Honestly asking ….. “How am I really showing up”?
As leaders, we focus a lot on how our employees are performing. Organizations expect top notch performance from all employees and expect leaders to act on failing performance quickly as ithere is so much at stake. Most organizations have a rigorous Performance Review process where managers and employees discuss past performance, future organizational and personal goals, and identify areas for improvement if required. There are many opportunities for leaders and employees to regularly give and receive feedback about their performance, and some take full advantage of these opportunities, and others pass up on this valuable opportunity.
Then there is BEING a leader. Leaders are held to a higher standard and sometimes their performance is tightly scrutinized. They are not exempt from receiving feedback about their performance by their superior or Senior Management team who they report to, but sometimes this level of performance review or feedback is sporadic and “on the fly”. It is assumed that leaders have a full grasp of their role and that they can be relied upon to deliver and lead their teams effectively.
Well, leaders don’t know everything. There is always so much more to learn about leading people effectively while balancing the demands of meeting organizational objectives. In this new era of younger workers many are new to leadership while at the same time developing their skills and knowledge, some are leading teams without having previous experience or leadership training, or they have come from technical backgrounds and struggle with “letting go” of the hands-on work. And there are established leaders who are in a formal succession plan as they aspire to grow into a higher position. Simply stated many leaders find it challenging to find the time and/or confidence to make a real connection with their team members and regularly discuss performance and engagement. There are many of these scenarios in business, and while leaders do or do not have opportunities to have constructive feedback discussions with their own boss, rarely do they closely critique their own performance before it is critiqued by others.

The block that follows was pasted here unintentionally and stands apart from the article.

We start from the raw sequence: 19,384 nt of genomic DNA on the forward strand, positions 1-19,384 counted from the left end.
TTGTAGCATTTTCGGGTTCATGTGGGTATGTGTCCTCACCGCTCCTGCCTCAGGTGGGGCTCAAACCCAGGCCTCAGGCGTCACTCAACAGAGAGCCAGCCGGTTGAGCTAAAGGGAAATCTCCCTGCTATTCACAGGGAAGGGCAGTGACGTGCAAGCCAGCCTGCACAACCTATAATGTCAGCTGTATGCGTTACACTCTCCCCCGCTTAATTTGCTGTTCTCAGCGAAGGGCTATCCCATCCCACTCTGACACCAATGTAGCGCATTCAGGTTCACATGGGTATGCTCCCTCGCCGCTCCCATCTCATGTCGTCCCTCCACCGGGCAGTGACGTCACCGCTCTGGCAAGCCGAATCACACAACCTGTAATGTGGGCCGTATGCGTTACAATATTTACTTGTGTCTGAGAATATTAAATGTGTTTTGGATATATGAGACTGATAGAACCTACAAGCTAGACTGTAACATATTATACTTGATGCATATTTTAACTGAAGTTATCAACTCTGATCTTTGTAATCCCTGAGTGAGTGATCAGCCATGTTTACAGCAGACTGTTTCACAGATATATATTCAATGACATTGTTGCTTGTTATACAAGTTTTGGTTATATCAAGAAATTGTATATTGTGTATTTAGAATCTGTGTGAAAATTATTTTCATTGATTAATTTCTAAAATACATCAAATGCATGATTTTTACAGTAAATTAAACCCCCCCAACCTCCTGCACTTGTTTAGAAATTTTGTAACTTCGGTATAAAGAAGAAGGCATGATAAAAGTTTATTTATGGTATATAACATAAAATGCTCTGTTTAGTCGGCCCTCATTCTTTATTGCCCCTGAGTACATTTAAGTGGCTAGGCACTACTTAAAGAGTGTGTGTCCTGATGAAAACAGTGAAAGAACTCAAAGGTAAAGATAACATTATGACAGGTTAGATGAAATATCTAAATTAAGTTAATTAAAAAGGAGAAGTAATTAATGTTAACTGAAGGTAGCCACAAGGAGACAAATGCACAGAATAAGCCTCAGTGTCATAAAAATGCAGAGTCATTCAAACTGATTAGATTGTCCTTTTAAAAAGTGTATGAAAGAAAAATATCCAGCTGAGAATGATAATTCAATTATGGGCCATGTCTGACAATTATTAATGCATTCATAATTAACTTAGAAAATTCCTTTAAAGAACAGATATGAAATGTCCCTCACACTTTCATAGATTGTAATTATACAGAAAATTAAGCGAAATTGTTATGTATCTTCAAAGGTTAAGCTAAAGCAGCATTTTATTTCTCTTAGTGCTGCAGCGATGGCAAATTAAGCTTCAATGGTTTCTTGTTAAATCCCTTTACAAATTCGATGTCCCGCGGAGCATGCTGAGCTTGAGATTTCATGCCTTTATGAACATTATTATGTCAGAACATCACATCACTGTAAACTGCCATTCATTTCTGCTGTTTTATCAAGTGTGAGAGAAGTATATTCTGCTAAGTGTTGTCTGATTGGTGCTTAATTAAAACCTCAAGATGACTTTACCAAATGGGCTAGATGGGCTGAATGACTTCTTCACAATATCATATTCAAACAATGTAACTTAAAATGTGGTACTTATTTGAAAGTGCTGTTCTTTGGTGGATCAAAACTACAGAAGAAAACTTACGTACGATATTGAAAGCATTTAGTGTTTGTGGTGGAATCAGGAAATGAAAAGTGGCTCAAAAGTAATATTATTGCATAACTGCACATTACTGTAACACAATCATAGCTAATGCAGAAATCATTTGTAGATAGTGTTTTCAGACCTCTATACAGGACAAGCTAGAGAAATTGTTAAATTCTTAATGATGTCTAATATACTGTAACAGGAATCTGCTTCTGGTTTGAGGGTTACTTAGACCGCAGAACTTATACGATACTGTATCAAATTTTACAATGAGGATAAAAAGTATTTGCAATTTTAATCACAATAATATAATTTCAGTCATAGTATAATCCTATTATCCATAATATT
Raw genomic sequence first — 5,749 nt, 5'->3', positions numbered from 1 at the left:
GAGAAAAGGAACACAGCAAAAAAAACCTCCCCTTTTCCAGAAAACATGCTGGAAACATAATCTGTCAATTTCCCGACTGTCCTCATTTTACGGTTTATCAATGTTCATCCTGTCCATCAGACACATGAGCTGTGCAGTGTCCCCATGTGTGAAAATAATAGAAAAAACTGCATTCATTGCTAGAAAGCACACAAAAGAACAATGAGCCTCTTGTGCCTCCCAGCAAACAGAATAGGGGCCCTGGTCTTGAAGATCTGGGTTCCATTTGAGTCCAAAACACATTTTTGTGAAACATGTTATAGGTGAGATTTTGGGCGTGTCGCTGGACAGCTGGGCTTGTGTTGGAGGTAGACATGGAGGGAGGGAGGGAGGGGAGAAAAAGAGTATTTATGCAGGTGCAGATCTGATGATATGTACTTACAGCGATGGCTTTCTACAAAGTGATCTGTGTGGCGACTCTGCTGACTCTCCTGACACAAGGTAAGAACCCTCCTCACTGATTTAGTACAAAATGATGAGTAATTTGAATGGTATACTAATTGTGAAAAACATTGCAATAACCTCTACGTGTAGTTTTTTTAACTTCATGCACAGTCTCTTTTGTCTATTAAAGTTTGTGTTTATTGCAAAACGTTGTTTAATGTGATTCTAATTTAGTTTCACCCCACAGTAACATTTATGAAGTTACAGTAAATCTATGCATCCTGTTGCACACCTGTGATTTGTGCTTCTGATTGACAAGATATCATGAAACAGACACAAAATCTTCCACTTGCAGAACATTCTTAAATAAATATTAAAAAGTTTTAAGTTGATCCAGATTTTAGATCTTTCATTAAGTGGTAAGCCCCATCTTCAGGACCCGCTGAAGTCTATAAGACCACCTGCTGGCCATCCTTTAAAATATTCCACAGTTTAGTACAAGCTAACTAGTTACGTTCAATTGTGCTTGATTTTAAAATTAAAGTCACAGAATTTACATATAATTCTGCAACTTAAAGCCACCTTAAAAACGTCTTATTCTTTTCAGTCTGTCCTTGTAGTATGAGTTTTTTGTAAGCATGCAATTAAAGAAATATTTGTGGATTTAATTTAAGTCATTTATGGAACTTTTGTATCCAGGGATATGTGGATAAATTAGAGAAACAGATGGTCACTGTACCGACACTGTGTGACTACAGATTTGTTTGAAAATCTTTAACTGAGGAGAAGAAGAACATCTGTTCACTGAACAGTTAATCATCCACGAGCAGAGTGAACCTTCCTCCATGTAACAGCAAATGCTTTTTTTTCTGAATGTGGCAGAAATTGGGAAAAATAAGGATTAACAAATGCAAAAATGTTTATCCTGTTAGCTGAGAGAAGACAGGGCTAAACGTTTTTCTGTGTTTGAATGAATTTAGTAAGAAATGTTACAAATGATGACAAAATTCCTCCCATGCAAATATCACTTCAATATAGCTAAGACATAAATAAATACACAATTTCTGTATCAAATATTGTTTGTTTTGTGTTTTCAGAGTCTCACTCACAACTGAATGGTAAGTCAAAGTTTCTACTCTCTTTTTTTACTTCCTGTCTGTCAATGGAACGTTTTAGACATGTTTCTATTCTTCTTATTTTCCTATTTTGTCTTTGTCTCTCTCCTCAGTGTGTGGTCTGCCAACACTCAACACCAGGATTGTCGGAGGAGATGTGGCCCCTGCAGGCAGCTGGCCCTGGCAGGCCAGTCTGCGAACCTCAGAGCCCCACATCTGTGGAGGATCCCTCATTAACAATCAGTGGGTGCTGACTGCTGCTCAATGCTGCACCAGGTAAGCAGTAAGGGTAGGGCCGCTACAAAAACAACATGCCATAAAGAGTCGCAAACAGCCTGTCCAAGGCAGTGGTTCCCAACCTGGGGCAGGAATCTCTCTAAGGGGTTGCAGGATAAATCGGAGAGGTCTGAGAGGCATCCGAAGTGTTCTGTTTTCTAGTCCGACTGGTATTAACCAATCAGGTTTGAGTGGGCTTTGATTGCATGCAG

Leaders would value taking a moment to periodically self-reflect and ask “how am I showing up to my organization and my people?”. We know that getting the work done is important, but how the work is getting done is critical. When leaders are self aware they know their strengths, beliefs and biases (their triggers for particular emotions), what motivates them, and the areas where they need to improve (and proactively take the necessary actions). Additionally, being more self aware allows leaders to identify these same characteristics in others and connect with them at a deeper level.
In the work that we do with our clients we discuss the Conditions that are foundational to great performance. We help organizations and leaders identify their talents, strengths, and pitfalls and apply new strategies where required. We can apply these same Conditions when reflecting on our own performance and leadership. There are some powerful questions that we can ask ourselves:
- Do I Know What to do? Do I know what is truly expected of me, my technical performance and behavioral expectations? Have the discussions with my boss about these expectations been clear and concise, with no assumptions, and we are aligned with these expectations? If not, what are my next steps to get this clarity? What are the metrics/measurements in place to evaluate my performance? What am I willing to change to meet these expectations?